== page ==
With more crow’s feet and grey hairs than your average student, I arrived at CNN International for a three-month internship to admiring comments on the clickety-clack of my two-finger typing. “You sound just like the old hacks I used to work with,” one seasoned journalist very kindly remarked.
My maturity aside, if I’d known how hard it would be to juggle a two-day-a-week internship with a master of journalism course and three young children, I’m not sure I would have accepted the opportunity to work on the CNN.com website so quickly. But as difficult as it was, the experience taught me some fundamental lessons that no classroom possibly could, and reaffirmed my decision to switch to journalism mid-career. Continue reading
Gracen Duffield, 45, sold her house in Austin, Texas and threw in a successful career in IT with Dell Inc. to take MBA studies in China — “somewhere with real opportunities,” she said.
Leea Tiusanen, a 27-year-old from Finland, took a sabbatical from her managerial role at a large retail company to complete one year of her business degree in China. “There’s so much more happening over here (China) than there is in Europe,” she said.
And Jonathan Oi, a 25-year-old American with Chinese parents said he “returned to the motherland” to get his MBA at Guanghua School of Management to help differentiate himself from his American graduate-school peers.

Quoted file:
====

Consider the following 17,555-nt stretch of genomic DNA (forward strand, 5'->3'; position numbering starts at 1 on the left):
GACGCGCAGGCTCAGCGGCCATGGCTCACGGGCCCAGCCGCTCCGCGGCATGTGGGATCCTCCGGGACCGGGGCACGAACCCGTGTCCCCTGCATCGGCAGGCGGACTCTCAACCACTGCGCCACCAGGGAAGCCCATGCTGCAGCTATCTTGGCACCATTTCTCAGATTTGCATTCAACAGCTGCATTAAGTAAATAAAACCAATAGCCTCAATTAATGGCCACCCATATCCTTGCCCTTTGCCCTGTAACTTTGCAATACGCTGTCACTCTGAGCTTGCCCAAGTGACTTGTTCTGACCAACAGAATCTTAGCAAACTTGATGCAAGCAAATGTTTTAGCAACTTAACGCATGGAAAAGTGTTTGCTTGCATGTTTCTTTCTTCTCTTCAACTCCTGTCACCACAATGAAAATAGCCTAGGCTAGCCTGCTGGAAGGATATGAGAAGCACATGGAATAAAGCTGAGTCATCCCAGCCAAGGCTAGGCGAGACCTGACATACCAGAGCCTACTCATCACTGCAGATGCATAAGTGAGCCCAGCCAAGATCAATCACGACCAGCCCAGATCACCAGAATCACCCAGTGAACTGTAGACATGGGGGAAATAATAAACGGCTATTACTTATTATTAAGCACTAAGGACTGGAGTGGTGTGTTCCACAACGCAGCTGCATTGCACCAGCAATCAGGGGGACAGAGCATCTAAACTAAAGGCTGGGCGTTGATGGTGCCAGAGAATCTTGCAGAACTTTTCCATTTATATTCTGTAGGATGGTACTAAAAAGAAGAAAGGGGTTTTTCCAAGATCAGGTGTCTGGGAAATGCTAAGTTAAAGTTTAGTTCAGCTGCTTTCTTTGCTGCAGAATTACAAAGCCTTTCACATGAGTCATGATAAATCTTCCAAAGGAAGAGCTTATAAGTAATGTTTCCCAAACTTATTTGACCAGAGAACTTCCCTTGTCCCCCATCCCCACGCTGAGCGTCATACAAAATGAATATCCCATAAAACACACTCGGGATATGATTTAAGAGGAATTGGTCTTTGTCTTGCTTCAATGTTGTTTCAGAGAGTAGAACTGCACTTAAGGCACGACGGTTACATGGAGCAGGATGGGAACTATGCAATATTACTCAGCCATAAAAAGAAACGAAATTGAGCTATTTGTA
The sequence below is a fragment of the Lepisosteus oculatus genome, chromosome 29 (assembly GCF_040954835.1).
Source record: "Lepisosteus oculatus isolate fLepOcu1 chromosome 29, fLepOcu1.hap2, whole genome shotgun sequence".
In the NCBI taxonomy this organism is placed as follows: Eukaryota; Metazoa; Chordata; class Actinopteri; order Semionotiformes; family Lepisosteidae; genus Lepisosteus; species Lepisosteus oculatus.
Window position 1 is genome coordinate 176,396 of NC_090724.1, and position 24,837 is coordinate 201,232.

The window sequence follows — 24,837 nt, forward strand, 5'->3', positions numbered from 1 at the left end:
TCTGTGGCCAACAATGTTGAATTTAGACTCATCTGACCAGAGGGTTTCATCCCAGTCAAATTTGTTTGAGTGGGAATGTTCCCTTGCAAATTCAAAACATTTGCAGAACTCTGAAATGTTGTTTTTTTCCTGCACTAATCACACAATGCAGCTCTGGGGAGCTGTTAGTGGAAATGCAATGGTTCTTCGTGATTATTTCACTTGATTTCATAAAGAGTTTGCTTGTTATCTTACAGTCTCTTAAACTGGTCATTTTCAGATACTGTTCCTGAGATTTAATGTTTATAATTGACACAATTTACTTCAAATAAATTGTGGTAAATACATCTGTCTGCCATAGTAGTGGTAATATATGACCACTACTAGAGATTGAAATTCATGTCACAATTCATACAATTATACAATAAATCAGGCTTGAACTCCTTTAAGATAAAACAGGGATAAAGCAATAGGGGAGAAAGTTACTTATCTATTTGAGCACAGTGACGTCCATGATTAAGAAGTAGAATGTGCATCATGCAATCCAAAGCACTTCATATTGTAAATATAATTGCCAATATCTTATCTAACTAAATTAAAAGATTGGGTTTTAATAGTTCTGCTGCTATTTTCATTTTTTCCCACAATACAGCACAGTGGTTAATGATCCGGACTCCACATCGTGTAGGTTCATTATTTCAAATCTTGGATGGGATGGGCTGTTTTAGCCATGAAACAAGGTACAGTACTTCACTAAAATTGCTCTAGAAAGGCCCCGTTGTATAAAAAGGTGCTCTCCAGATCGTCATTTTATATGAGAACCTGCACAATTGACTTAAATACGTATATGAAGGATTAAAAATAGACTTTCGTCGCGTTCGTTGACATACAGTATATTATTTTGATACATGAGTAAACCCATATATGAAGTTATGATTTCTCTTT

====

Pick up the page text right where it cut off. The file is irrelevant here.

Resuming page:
These three are just a few of the thousands of western students now flocking to China for higher education, cultural adventure and — more often than not — an edge in an extremely competitive job market. Continue reading
Those looking for greater happiness and satisfaction in life should head to northern Europe, but steer clear of Egypt and countries worst hit by the eurozone crisis, according to the 2013 World Happiness Report released Monday by Columbia University’s Earth Institute.
Denmark, Norway, Switzerland, the Netherlands and Sweden are the world’s happiest countries, according to the survey of 156 countries. Rwanda, Burundi, the Central African Republic, Benin and Togo — all nations in Sub-Saharan Africa — are the least satisfied with their lives, the report said. Continue reading